Source: SGX/ Bloomberg
The total volumes for USD/CNH futures crossed US$ 27 billion in the month signifying a 546% growth year-on-year, compared to US$ 4.3 billion in September 2016. The average daily volume for the pair stood at US$ 1.3 billion, up 62% month-on-month. The enhanced liquidity at SGX helps the market participants derive more confidence and has further consolidated SGX’s position as the leading exchange for the renminbi futures.
Source: SGX / Bloomberg
SGX INR/USD Futures volumes close in on 1 Million contracts in September as volatility returns
Even as the utilisation of the Indian Fixed Income Foreign Portfolio Investment quotas remained well utilised (over 85% for government debt; over 90% for corporate debt), net inflows from foreign investors in Indian equities continued to decline in September, as global portfolio managers readjusted their allocations across emerging markets and cut exposure to Indian equities in the last two months. The re-allocation of portfolio flows coupled with a rebound in dollar softened the rupee.
Although both rupee and benchmark indices continued to trade in narrow ranges in early September, the scenario changed towards the latter half of the month, as the rupee suffered reversals from recent peaks and the equity indices extended losses from previous month. Amidst talks of a fiscal stimulus surfacing mid-month, concerns grew over the government’s commitment to fiscal discipline and consequently, widening of fiscal deficit on account of unplanned expenses. These concerns infused a bit of volatility to the currency that had largely remained morose since May this year. The implied volatilities for USD/INR shifted upwards and a weakening bias was confirmed.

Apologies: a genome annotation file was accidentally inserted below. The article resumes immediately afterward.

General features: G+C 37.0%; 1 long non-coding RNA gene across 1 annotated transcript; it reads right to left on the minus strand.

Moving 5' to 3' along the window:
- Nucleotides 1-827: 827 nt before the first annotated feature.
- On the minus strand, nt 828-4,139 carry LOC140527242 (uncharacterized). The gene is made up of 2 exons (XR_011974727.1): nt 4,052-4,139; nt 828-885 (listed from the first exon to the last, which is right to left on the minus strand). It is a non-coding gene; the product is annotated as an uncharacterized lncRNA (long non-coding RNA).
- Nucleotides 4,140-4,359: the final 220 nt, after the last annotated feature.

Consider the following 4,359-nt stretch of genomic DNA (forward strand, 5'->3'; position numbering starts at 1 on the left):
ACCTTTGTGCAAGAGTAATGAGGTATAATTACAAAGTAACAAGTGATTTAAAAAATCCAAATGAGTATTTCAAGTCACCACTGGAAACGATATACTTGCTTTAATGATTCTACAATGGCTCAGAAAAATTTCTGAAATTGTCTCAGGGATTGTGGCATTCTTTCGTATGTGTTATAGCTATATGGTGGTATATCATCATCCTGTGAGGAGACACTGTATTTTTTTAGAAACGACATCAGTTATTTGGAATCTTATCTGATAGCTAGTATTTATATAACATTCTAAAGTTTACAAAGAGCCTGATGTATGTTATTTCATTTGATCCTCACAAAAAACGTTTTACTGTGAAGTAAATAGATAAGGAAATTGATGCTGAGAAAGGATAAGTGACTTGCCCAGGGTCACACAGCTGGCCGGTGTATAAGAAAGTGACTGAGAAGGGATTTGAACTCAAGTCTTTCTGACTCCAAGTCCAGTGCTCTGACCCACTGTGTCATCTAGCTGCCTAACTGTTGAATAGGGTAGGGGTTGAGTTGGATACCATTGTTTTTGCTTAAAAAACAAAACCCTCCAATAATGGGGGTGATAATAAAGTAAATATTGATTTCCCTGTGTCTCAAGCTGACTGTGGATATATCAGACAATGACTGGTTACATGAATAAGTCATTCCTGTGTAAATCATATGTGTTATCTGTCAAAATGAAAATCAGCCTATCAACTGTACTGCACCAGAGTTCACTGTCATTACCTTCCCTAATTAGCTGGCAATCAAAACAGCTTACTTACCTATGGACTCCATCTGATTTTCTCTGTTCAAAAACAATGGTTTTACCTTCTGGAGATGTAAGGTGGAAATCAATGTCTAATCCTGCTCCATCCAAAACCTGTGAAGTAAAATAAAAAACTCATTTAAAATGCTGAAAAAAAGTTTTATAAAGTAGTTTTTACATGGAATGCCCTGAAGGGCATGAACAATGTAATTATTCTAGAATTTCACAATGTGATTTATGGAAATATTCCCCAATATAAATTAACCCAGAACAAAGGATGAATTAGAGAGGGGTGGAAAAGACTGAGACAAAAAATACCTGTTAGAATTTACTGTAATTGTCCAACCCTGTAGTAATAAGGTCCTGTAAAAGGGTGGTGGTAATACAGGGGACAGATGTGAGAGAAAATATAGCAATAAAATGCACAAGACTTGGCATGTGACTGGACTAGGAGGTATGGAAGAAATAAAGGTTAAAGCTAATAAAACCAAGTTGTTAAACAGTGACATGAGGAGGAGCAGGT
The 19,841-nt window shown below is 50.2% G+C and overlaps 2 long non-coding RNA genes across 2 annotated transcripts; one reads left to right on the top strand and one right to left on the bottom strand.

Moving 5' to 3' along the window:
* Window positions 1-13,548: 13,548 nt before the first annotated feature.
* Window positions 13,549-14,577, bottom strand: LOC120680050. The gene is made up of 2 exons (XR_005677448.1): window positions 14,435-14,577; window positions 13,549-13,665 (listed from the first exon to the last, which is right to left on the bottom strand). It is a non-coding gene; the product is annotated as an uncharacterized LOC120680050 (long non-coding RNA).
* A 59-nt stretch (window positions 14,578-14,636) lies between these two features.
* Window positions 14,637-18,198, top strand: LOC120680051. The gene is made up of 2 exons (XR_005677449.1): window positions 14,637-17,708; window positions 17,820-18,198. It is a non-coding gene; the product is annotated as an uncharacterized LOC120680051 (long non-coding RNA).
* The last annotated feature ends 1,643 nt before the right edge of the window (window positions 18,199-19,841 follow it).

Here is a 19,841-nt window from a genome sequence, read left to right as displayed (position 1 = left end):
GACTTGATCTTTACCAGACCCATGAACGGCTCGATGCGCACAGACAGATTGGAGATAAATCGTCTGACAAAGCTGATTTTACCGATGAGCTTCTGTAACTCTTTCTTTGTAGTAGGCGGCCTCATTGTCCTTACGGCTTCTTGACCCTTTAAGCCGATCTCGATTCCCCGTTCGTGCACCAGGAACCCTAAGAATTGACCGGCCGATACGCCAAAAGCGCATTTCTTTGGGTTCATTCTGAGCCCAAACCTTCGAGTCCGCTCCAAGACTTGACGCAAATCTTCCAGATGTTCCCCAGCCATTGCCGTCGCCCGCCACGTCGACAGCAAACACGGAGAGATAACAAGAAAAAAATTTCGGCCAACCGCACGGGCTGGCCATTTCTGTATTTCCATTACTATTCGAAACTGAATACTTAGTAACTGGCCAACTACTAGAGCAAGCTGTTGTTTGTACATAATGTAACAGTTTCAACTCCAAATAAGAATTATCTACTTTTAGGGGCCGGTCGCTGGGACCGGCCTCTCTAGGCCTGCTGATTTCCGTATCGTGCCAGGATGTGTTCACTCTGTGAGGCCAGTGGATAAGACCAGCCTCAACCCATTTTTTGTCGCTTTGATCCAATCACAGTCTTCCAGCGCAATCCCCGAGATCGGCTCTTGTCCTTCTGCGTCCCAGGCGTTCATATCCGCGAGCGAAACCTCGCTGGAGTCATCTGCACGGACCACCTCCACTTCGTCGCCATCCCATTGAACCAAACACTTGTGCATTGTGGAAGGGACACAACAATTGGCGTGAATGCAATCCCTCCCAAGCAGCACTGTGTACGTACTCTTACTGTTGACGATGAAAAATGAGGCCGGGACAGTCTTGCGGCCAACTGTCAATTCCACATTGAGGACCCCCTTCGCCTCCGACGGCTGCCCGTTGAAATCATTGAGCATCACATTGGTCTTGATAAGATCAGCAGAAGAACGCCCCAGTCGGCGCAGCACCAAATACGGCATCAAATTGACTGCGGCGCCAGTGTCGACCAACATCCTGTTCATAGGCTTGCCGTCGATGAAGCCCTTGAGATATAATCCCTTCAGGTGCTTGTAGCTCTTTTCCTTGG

Trading in the SGX INR/USD Futures picked up in the second half of the month and with a record 108,417 contracts [US$ 3.3 billion] exchanging hands on 22 September, the SGX INR/USD Futures surpassed the previous record [64,316 contracts] set on 24 June 2016, when the global markets were reeling from Brexit. This pushed the overall FX Futures volumes on SGX close to US$ 5 billion on 22 September, marking a new record for single day trading volume and provided the fillip to push weekly volumes past US$ 15 billion.
However, the most active day for INR trading in the month was yet to come as trading amped up even further on 26 September. Trading volumes for SGX INR/USD Futures soared to a new record high with 124,297 contracts [US$ 3.8 billion] with the currency depreciating over 50 paisa on the day, one of the biggest single day moves in 2017. The rupee weakened 134 paisa or 2.09% in September (RBI fixing at 65.3552 on 29 September, against 64.0154 set on 31 August), making it one of the worst month-on-month move in a while.
The total monthly volume for the SGX INR/USD futures also hit a new high as a result of the frantic movements in the currency. With almost 1 million contracts traded in September [999,971 contracts or US$ 30.9 billion], this translated to a 96% increase year-on-year and a 65% increase month-on-month.